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Publication numberUS5635319 A
Publication typeGrant
Application numberUS 08/505,751
Publication dateJun 3, 1997
Filing dateJul 21, 1995
Priority dateSep 11, 1992
Fee statusPaid
Also published asUS5489494
Publication number08505751, 505751, US 5635319 A, US 5635319A, US-A-5635319, US5635319 A, US5635319A
InventorsYoshihiko Hotta, Kunichika Morohoshi, Fumihito Masubuchi
Original AssigneeRicoh Company, Ltd.
Export CitationBiBTeX, EndNote, RefMan
External Links: USPTO, USPTO Assignment, Espacenet
Successively forming image and erasing previously formed image by application of heat in such manner that same portion of recording area is not continuously used
US 5635319 A
Abstract
There is disclosed a method of successively forming and/or erasing images selectively in different portions of a recording layer of a recording medium which comprises a reversible thermosensitive recording material capable of recording images and erasing the same by reversibly changing the transparency or the color tone of the portions of the recording layer with the application of heat thereto, depending upon the temperature thereof, in such a manner that the same portion of the recording layer is not continuously used for image formation and/or erasure in excess of a predetermined number of times, thereby repeating the use of the recording medium for an extended period of time.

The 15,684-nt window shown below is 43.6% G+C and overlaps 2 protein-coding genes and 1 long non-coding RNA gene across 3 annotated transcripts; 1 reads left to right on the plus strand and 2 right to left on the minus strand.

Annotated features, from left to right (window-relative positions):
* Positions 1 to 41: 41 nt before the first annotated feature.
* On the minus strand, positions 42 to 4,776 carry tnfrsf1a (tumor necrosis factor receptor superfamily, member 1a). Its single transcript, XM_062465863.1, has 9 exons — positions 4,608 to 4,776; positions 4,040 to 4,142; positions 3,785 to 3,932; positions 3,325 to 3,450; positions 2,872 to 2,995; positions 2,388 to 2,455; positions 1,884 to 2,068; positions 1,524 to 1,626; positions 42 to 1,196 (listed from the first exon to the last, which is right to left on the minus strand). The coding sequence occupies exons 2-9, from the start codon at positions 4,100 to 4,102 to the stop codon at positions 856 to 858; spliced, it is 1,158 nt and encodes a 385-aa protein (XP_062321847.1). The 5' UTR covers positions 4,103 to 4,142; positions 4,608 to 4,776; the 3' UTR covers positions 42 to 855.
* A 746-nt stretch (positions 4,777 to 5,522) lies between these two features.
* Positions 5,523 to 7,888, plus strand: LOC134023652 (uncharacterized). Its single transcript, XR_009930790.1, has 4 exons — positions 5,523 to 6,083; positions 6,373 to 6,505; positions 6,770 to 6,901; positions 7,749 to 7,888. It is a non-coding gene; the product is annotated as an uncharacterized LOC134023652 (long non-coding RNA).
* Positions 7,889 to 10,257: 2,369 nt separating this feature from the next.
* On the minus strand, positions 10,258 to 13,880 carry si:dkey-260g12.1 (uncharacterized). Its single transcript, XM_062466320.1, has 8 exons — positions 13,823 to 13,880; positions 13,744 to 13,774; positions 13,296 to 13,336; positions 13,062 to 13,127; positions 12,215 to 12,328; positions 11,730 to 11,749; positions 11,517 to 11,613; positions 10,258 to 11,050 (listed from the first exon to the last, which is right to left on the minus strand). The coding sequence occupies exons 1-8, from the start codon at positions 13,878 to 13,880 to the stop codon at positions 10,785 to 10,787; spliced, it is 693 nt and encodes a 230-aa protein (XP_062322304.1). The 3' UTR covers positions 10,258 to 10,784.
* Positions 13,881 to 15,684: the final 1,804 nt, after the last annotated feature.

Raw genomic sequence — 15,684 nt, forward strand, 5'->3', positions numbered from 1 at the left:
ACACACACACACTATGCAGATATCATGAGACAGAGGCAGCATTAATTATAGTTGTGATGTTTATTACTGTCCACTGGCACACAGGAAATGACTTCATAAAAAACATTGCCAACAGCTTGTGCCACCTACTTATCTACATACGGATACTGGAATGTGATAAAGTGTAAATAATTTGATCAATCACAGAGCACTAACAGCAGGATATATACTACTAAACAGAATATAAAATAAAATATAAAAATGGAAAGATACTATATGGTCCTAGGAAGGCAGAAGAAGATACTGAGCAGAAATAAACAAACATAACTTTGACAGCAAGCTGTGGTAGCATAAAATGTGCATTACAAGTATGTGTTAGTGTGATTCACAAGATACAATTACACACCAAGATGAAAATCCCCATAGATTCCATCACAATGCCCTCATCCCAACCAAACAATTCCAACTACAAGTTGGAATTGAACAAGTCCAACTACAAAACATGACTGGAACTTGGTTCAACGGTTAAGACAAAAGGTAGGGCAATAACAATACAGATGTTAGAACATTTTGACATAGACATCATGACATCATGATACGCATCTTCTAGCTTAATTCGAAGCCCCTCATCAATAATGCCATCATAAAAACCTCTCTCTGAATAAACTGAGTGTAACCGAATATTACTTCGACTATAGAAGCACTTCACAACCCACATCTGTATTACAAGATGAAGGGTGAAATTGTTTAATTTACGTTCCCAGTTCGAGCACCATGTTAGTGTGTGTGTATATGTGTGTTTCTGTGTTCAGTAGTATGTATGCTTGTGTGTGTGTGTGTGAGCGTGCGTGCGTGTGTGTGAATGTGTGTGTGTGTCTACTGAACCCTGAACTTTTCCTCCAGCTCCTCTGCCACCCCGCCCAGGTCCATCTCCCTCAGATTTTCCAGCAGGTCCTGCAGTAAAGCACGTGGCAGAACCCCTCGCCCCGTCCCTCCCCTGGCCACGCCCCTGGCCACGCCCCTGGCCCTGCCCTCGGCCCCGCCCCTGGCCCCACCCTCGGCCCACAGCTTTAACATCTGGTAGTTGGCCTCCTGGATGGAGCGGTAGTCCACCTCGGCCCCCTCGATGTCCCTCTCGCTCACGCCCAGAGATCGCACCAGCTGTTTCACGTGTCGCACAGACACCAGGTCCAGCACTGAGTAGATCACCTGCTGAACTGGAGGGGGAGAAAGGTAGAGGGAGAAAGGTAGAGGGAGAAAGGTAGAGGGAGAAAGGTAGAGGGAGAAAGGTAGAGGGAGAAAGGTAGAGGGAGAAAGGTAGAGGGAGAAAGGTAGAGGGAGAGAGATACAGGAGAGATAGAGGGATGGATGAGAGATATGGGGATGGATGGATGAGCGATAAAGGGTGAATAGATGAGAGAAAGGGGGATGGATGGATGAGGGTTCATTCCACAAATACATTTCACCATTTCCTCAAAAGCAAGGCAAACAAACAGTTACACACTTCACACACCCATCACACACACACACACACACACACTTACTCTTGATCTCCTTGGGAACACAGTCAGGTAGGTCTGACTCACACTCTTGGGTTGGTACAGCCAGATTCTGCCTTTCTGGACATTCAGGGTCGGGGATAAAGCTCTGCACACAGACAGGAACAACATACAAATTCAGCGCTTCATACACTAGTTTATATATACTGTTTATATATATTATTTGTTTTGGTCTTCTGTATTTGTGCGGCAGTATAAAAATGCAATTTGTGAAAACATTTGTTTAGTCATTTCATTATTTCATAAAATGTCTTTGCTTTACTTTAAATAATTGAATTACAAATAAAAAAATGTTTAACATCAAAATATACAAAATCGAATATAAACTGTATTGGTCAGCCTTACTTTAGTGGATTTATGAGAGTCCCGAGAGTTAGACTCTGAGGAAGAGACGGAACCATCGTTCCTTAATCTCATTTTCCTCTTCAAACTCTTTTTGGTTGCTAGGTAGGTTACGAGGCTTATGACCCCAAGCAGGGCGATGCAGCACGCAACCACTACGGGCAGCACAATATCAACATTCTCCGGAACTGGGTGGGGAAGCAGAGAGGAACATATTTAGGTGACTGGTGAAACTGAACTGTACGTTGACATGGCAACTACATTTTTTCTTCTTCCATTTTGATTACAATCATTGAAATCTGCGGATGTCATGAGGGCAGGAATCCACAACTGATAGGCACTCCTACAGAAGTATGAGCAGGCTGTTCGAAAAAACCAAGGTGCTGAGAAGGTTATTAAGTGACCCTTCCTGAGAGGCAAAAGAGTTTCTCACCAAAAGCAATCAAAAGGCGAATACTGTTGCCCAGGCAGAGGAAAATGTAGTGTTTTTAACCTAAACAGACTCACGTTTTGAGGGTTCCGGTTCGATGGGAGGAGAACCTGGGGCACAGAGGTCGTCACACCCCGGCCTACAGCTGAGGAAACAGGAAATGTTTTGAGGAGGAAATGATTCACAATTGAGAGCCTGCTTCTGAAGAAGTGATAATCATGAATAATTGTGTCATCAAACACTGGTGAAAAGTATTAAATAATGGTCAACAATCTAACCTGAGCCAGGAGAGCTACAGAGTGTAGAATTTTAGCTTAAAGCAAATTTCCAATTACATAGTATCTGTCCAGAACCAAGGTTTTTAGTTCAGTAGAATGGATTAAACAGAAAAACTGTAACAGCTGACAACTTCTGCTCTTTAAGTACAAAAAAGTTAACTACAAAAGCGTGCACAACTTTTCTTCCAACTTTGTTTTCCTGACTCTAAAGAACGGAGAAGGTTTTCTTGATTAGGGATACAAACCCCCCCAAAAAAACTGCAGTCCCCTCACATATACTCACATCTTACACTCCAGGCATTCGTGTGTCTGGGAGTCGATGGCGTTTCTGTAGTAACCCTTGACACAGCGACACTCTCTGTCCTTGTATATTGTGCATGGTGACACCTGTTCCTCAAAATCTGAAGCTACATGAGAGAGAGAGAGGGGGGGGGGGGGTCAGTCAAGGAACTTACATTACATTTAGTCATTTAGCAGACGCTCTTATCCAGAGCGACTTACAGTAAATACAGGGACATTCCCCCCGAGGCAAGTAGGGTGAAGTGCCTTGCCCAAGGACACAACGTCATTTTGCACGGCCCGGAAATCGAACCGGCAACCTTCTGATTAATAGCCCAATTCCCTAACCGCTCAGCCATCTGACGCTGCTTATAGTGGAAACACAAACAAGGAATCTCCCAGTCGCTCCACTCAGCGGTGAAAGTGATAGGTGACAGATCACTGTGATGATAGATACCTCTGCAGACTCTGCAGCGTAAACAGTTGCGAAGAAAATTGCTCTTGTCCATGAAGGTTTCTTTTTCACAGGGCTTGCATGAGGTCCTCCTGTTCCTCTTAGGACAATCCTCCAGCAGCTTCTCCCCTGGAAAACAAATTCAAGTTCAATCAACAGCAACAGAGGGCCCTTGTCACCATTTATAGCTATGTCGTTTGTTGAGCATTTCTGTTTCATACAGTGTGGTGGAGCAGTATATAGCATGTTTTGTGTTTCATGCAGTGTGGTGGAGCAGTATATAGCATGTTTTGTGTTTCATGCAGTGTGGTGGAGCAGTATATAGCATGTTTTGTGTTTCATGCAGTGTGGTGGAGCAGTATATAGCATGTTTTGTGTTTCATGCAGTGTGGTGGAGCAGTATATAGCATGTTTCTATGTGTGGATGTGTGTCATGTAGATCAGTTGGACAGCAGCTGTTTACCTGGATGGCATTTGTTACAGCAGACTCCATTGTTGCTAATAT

Images(3)
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Claims(2)
What is claimed is:
1. A method of successively forming and/or erasing an image selectively in different portions of a single recording area of a recording medium which comprises a successive thermosensitive recording material comprising the step of successively forming an image and/or erasing a previously formed image on said recording layer by the application of heat thereto, depending upon the temperature thereof, in such a manner that a same portion of said single recording area is not continuously used for image formation and/or erasure excessively, wherein said different portions of said recording layer are selectively set by shifting said recording layer within said single recording area in the course of said successively forming an image and/or erasing a previously formed image.
2. The method as claimed in claim 1, wherein said same portion of said single recording area is subjected to image formation, image erasure or both more than 1 time.
Description

This is a Continuation of application Ser. No. 08/118,316 filed on Sep. 9, 1993, now U.S. Pat. No. 5,489,494.

BACKGROUND OF THE INVENTION

1. Field of the Invention